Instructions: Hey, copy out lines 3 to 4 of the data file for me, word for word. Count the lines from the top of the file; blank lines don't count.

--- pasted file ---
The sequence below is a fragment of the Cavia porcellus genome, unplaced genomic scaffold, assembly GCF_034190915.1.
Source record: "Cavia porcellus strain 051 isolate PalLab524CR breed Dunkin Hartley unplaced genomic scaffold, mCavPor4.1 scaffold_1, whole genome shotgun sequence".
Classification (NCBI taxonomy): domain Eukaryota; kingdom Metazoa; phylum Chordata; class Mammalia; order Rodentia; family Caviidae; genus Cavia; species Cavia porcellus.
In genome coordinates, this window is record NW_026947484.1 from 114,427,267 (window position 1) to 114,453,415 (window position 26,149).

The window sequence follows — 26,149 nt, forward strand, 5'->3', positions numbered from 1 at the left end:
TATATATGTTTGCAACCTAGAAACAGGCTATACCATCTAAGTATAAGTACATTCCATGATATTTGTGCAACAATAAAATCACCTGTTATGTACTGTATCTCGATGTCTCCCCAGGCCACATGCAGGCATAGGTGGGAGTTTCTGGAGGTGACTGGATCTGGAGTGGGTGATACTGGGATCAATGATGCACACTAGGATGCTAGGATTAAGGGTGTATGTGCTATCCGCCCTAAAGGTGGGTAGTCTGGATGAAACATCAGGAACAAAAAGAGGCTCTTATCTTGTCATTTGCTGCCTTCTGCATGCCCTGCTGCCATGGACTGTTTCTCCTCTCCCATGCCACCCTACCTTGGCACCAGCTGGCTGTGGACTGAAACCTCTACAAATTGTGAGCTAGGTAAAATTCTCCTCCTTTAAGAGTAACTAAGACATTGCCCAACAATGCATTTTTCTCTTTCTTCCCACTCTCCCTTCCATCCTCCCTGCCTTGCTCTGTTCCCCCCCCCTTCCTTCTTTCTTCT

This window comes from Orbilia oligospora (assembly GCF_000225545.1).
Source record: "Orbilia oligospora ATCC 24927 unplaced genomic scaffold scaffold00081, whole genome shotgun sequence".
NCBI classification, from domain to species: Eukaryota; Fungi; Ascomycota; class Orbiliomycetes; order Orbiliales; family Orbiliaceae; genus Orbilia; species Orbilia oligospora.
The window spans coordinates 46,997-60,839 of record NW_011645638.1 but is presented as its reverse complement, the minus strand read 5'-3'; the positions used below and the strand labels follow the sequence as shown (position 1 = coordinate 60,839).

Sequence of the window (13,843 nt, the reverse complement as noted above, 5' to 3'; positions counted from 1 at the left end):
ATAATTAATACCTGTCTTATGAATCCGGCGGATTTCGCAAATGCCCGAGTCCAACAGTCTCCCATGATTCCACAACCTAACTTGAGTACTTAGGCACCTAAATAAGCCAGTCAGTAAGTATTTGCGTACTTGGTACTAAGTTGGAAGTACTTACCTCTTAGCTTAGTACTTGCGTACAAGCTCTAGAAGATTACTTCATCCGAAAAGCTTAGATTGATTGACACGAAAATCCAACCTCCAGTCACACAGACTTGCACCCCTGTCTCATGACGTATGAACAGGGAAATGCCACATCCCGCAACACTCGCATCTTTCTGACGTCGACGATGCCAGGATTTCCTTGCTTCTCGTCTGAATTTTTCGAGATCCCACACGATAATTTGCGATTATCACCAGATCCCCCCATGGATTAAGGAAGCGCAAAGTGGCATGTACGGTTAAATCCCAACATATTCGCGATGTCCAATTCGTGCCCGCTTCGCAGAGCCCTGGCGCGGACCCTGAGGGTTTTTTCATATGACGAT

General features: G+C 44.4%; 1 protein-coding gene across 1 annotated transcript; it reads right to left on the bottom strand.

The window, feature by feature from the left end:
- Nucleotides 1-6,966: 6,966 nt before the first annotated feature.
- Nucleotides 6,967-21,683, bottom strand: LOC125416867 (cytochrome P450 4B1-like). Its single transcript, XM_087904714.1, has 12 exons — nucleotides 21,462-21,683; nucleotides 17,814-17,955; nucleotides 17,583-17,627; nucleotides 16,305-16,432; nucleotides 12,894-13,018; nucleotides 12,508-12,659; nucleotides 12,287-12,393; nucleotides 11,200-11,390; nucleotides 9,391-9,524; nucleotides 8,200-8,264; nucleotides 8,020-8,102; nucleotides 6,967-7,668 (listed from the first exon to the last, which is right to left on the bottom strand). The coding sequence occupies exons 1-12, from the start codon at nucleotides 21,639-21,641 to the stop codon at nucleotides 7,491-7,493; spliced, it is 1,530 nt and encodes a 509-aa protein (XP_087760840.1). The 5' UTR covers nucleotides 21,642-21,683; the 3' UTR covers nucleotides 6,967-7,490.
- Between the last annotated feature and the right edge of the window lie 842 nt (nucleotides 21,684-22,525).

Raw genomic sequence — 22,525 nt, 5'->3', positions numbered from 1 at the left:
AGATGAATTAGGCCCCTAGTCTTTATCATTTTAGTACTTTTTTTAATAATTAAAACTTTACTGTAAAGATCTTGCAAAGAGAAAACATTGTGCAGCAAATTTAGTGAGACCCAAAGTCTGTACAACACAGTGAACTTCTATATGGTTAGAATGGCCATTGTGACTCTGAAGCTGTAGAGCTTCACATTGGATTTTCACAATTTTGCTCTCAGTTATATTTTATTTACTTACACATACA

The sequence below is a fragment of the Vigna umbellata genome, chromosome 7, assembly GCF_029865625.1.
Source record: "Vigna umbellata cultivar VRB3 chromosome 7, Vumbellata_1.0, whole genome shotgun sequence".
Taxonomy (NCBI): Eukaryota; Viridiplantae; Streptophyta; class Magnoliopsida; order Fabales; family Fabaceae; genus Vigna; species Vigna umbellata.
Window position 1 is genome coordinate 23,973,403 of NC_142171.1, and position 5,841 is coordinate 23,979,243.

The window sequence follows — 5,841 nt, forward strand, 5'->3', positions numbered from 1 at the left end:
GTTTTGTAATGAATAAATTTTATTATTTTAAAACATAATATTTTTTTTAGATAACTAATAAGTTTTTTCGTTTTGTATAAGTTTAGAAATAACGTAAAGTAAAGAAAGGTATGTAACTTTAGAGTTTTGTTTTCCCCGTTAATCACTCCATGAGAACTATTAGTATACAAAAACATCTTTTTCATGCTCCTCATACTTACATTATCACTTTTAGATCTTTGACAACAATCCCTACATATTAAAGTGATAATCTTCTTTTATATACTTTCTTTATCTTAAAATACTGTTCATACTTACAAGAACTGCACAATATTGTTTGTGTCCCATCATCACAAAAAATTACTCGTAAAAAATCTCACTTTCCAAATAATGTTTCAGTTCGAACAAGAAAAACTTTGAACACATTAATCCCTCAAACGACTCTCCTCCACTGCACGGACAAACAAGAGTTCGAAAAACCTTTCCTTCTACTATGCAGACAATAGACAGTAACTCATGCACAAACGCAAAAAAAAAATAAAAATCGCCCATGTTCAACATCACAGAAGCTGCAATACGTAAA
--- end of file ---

Classification (NCBI taxonomy): domain Eukaryota; kingdom Metazoa; phylum Chordata; class Mammalia; order Rodentia; family Caviidae; genus Cavia; species Cavia porcellus.
In genome coordinates, this window is record NW_026947484.1 from 114,427,267 (window position 1) to 114,453,415 (window position 26,149).